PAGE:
Aims Paediatric drug development is an example of a high-dimensional complex problem that must interrelate a paucity of diverse data, much of which is subjective and fragmented. Using the operational research framework of General Morphological Analysis (GMA), this abstract describes the construction of a decision-support tool that is able to capture clinical, commercial, and formulation factors in the development of viable paediatric formulations.
Methods GMA, a method developed in astrophysics,1 is a framework for structuring and investigating complex relationships contained in a multi-dimensional problem field.2 A morphological field was developed by modelling the problem space of the paediatric drug development field by a subject-matter specialist team. The problem space is a set of critical parameters (aka factors or dimensions) where each parameter consists of possible states/values as identified by the working group. The workshop team comprised of an industrial pharmacist, a paediatric pharmacist, a Qualified Person and technical scientist from an international contract manufacturing organisation. The solution space was synthesised by excluding logically impossible and empirically improbable pair-wise combinations of parameter values achieved by a process known as the Cross-Consistency Assessment (CCA).3
Results The morphological field analysis isolated a 7-dimensional field with 55 values, giving a total set of 560 000 possible configurations for the five age groups as defined by the European Medicines Agency. A configuration is a point in a high-dimensional space that can be represented as a line cutting each parameter at the appropriate value.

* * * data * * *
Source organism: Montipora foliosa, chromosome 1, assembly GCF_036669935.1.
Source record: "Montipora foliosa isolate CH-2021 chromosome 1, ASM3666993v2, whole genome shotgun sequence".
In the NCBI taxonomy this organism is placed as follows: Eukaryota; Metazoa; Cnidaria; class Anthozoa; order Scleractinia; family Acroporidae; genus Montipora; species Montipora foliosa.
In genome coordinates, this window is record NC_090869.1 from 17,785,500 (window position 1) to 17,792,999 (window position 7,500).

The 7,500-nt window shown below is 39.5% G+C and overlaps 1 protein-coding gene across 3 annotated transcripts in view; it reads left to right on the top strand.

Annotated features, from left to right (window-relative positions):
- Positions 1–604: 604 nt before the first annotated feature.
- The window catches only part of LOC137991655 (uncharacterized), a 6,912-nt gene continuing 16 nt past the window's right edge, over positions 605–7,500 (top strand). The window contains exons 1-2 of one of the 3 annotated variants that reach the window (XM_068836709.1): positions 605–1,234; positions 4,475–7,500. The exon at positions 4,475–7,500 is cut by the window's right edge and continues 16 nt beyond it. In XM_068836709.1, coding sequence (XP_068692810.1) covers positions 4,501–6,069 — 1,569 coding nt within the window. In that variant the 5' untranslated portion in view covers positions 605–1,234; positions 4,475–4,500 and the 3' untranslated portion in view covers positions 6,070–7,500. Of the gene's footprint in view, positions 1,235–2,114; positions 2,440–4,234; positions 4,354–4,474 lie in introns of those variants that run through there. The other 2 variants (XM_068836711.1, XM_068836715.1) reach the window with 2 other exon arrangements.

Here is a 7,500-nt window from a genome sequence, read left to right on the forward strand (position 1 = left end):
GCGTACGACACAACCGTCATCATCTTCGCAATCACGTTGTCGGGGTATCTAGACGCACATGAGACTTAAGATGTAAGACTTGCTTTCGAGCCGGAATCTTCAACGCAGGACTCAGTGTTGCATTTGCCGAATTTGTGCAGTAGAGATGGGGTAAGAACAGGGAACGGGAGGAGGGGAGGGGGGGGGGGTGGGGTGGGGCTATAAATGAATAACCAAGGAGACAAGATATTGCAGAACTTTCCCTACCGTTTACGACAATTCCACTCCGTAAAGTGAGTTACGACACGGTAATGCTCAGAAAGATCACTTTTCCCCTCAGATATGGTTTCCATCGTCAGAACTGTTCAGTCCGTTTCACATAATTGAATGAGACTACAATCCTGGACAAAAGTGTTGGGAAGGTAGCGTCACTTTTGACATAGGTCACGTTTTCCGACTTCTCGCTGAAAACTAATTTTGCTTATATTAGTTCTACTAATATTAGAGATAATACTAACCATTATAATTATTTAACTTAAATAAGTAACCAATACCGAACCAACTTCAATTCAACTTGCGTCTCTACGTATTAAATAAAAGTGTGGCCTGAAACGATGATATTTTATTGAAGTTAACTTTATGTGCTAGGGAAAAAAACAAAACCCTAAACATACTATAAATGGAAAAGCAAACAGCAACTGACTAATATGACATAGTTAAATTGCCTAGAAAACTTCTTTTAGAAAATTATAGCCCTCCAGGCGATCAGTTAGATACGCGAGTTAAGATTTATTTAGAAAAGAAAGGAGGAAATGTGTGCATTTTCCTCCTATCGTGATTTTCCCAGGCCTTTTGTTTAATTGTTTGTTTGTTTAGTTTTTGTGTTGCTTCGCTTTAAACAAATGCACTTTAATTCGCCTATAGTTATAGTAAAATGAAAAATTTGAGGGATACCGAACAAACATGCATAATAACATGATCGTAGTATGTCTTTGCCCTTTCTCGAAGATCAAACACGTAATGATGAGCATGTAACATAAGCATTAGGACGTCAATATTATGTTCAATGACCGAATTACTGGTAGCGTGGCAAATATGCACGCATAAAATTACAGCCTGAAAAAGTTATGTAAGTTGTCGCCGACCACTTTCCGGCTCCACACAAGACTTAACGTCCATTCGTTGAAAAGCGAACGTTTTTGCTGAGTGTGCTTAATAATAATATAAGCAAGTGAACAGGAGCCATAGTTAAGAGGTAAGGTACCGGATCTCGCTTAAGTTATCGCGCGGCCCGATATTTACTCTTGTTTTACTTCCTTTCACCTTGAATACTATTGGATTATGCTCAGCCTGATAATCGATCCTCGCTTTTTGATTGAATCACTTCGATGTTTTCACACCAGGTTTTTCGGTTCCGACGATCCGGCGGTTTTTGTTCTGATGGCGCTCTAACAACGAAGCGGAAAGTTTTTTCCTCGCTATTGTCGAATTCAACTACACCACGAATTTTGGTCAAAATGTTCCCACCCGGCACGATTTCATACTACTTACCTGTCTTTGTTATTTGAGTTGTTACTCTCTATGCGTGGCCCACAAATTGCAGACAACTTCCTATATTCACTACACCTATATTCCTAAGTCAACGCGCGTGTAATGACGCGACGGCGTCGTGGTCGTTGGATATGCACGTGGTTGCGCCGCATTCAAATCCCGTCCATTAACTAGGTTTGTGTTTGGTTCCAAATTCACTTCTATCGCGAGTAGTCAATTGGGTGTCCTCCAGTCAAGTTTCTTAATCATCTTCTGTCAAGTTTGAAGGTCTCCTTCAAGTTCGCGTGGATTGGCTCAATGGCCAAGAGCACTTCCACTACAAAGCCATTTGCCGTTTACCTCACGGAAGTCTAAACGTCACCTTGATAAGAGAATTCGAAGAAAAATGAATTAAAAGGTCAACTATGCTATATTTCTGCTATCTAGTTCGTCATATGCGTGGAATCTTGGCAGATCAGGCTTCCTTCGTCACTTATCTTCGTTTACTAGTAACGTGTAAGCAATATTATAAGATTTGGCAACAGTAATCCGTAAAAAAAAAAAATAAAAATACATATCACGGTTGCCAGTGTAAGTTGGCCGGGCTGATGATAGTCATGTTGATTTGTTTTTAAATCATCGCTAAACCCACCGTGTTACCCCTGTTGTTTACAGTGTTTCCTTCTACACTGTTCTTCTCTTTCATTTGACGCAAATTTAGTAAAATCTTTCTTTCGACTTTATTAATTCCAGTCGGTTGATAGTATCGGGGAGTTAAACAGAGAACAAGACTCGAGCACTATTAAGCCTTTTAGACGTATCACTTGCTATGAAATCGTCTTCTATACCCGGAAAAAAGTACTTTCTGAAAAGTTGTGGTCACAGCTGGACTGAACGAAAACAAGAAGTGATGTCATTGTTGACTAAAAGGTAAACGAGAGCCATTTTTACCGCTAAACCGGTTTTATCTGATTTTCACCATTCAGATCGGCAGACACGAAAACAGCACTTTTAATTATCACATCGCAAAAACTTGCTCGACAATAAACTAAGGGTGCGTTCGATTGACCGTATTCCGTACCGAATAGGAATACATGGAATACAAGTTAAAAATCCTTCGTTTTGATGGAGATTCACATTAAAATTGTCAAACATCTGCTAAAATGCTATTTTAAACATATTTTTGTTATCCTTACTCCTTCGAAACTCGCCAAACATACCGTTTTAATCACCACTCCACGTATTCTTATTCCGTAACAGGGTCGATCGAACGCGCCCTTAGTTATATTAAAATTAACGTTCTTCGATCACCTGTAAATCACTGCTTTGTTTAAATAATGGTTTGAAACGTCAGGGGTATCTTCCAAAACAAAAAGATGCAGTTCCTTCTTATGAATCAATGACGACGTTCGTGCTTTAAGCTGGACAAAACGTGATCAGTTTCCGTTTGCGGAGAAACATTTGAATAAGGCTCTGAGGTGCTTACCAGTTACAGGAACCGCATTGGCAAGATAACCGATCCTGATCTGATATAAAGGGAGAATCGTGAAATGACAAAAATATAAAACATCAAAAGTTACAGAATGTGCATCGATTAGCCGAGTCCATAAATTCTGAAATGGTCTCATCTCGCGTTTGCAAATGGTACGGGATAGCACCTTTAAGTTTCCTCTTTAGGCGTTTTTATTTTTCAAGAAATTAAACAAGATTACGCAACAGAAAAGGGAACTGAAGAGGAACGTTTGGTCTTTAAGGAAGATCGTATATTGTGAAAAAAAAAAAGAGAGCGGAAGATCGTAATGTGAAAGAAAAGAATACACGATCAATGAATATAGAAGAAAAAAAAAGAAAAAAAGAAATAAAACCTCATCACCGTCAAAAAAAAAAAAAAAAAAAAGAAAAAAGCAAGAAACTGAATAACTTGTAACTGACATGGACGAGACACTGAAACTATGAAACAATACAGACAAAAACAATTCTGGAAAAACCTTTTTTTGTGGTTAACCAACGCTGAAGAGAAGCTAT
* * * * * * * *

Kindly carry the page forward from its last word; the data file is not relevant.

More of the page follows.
Dimensions included age of the paediatric patient, dosage form type, problematic excipients, drug characteristics, delivery constraints, types of hurdles (eg, clinical, manufacturing) and the regulatory strategy (using the Ansoff typology). Facilitation of this vast problem space by the CCA process dramatically reduced the viable configurations to 57 457, a reduction close to 90%—reduction greater than 99% is not uncommon in such exercises. Deeper analysis revealed that only 78 schemes (ie, configurations) were available for the pre-term age group and 760 for the new born category (0–27 days).
As many of the values involved are not meaningfully quantiﬁable, containing strong social, regulatory and clinical concerns, GMA facilitated (i) a collective judgmental process to be placed on a grounded methodological basis, and (ii) a process of constructive dialogue amongst the diverse participants to develop shared concepts, terminology and ownership of the problem formulation.
Conclusions Transdisciplinary approaches, such as GMA, allow a holistic picture of a fragmented and complex landscape to be developed by the relevant stakeholders. This not only gives decision support under genuine uncertainty but allows incorporation of emerging data derived from pure and applied (translational) research in early paediatric drug development programmes.
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